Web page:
Health and Human Services

Transitional health care for homeless adults proposed

The Health and Human Services Committee considered a bill Feb. 1 that would provide short-term housing and medical services for eligible adults experiencing homelessness.

Sen. Merv Riepe
Sen. Merv Riepe

LB905, introduced by Ralston Sen. Merv Riepe, would require the state Department of Health and Human Services to apply for a Medicaid waiver or state plan amendment with the federal Centers for Medicare and Medicaid Services by Jan. 1, 2025, to designate two medical respite facilities for homeless individuals in Nebraska.

The facilities — one located in a primary class city and the other in a metropolitan class city — would be reimbursed for services to qualified individuals. Lincoln is the state’s only primary class city and Omaha is the only metropolitan class city.

Riepe said the program is designed to provide a standard of care for those experiencing homelessness who are too ill or frail to recover on the streets, yet do not require hospital-level treatment. He said 11 other states have implemented similar legislation to assist the unhoused, signaling a growing recognition of the efficacy and value of such programs.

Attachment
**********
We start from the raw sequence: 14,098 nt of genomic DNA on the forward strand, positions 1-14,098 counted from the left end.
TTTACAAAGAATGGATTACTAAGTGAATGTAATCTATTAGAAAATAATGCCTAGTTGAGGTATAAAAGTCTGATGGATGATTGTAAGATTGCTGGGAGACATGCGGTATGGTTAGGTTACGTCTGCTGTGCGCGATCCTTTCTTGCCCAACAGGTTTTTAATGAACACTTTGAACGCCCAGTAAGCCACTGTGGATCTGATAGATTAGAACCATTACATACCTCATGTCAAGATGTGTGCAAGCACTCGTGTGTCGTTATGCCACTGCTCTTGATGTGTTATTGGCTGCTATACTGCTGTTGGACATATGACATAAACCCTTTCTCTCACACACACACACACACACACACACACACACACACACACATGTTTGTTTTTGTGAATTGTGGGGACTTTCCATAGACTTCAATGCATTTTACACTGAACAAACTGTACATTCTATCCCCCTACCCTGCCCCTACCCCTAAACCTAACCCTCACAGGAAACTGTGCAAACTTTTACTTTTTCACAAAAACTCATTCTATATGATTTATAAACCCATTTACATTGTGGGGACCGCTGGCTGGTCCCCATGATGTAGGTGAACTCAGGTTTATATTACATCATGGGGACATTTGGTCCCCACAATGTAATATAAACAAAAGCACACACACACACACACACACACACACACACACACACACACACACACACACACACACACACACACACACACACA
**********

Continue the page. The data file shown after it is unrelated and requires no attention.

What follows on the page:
“By investing in medical respite care, we not only uphold our duty to provide compassionate care to those in need, but also stand to realize significant cost savings for our state,” Riepe said.

Linda Twomey, executive director of Siena Francis House, said her organization started a pilot program in 2020 to provide medical respite care to individuals experiencing homelessness. Testifying in support of LB905, she said homeless individuals stay an average of 1.6 days longer in the hospital and often spend their first day post-hospitalization in an unsafe environment.

“For individuals with homes, accessing care can be difficult,” Twomey said. “But for the homeless, the absence of a home exacerbates medical complexities and inflates health care expenses unnecessarily, leading to longer hospitalizations.”

Speaking on behalf of the Nebraska Hospital Association, Margaret Woeppel also testified in support of the measure. While the number of patients needlessly staying in hospitals has decreased, she said, there is work to do toward finding adequate placements for the state’s unhoused population.

In 2022, there were 5,580 patients in Nebraska who were discharged from hospitals to a state of homelessness, Woeppel said, with 55.7% of those patients located in Omaha and 22.5% in Lincoln.

“LB905 is an essential piece to allow hospitals to care for patients who are suffering from homelessness,” she said. “Medical respite care can be a solution for this population.”

No one testified in opposition to the bill and the committee took no immediate action on it.

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